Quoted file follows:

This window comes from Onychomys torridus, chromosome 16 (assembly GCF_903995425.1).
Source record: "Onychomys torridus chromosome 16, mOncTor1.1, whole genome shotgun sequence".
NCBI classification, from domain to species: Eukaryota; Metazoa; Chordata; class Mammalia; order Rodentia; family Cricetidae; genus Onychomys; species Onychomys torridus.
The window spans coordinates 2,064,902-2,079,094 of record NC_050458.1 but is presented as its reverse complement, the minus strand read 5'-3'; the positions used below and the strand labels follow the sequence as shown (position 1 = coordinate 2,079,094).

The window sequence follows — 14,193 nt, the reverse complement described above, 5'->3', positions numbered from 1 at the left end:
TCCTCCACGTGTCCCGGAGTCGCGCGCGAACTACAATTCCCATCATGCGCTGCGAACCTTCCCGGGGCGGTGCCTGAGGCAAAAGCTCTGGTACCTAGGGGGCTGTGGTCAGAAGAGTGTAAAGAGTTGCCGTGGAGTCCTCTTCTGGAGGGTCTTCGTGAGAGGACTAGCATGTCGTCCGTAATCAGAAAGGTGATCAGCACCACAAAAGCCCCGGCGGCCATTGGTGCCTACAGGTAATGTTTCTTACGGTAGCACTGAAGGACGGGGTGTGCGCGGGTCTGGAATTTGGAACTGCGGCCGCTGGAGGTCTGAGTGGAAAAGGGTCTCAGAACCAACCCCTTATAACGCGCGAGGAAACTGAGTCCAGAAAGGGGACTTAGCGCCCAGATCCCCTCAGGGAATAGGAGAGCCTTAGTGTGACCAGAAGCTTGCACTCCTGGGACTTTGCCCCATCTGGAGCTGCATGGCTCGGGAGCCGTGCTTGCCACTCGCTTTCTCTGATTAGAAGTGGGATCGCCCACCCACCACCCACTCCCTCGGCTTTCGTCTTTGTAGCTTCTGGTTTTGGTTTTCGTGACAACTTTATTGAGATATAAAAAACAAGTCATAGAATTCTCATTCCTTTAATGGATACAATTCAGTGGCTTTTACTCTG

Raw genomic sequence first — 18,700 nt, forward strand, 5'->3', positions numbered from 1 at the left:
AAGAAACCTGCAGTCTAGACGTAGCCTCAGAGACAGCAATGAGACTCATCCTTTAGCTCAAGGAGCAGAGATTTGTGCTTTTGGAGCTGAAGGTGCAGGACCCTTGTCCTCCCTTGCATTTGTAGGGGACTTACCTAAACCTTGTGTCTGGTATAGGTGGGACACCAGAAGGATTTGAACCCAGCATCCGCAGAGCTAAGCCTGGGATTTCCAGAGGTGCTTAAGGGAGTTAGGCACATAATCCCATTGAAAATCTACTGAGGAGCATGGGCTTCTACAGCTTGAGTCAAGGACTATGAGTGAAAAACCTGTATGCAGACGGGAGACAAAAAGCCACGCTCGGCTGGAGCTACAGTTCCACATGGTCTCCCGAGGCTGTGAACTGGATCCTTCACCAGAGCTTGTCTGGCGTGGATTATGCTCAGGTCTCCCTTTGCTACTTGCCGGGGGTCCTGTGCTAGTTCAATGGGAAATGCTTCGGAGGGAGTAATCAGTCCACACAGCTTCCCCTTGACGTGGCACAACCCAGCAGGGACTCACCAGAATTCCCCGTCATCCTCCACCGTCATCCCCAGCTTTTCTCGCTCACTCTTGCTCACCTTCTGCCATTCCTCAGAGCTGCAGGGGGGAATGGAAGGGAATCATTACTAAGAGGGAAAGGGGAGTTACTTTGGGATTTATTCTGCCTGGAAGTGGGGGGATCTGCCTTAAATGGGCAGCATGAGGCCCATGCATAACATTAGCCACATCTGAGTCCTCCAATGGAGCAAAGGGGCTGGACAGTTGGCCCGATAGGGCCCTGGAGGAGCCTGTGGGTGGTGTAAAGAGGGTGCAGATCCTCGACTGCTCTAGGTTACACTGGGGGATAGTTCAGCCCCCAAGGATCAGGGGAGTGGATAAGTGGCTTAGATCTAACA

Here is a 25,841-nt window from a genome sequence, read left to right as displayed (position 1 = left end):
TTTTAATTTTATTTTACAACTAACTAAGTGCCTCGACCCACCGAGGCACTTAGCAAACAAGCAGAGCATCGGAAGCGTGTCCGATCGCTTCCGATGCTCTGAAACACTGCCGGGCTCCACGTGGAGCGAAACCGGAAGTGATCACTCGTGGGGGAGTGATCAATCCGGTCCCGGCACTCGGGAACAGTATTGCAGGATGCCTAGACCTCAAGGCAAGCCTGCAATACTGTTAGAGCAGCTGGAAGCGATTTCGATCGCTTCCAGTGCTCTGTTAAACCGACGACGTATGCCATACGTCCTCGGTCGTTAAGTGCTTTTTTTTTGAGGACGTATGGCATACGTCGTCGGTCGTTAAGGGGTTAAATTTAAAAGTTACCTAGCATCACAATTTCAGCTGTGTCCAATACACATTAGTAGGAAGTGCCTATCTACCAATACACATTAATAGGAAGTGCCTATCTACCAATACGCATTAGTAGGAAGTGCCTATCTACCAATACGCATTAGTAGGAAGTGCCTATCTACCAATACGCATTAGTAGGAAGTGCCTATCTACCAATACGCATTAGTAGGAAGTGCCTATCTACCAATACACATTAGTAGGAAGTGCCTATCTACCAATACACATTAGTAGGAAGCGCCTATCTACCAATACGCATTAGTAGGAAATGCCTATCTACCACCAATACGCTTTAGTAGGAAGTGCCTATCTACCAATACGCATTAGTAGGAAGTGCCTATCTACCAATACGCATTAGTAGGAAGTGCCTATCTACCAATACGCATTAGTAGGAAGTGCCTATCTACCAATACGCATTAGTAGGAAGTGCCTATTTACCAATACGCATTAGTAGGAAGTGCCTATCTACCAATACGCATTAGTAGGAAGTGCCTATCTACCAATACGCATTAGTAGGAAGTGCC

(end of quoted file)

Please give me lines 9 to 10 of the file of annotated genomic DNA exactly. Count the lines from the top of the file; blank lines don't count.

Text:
Here is a 25,841-nt window from a genome sequence, read left to right as displayed (position 1 = left end):
TTTTAATTTTATTTTACAACTAACTAAGTGCCTCGACCCACCGAGGCACTTAGCAAACAAGCAGAGCATCGGAAGCGTGTCCGATCGCTTCCGATGCTCTGAAACACTGCCGGGCTCCACGTGGAGCGAAACCGGAAGTGATCACTCGTGGGGGAGTGATCAATCCGGTCCCGGCACTCGGGAACAGTATTGCAGGATGCCTAGACCTCAAGGCAAGCCTGCAATACTGTTAGAGCAGCTGGAAGCGATTTCGATCGCTTCCAGTGCTCTGTTAAACCGACGACGTATGCCATACGTCCTCGGTCGTTAAGTGCTTTTTTTTTGAGGACGTATGGCATACGTCGTCGGTCGTTAAGGGGTTAAATTTAAAAGTTACCTAGCATCACAATTTCAGCTGTGTCCAATACACATTAGTAGGAAGTGCCTATCTACCAATACACATTAATAGGAAGTGCCTATCTACCAATACGCATTAGTAGGAAGTGCCTATCTACCAATACGCATTAGTAGGAAGTGCCTATCTACCAATACGCATTAGTAGGAAGTGCCTATCTACCAATACGCATTAGTAGGAAGTGCCTATCTACCAATACACATTAGTAGGAAGTGCCTATCTACCAATACACATTAGTAGGAAGCGCCTATCTACCAATACGCATTAGTAGGAAATGCCTATCTACCACCAATACGCTTTAGTAGGAAGTGCCTATCTACCAATACGCATTAGTAGGAAGTGCCTATCTACCAATACGCATTAGTAGGAAGTGCCTATCTACCAATACGCATTAGTAGGAAGTGCCTATCTACCAATACGCATTAGTAGGAAGTGCCTATTTACCAATACGCATTAGTAGGAAGTGCCTATCTACCAATACGCATTAGTAGGAAGTGCCTATCTACCAATACGCATTAGTAGGAAGTGCC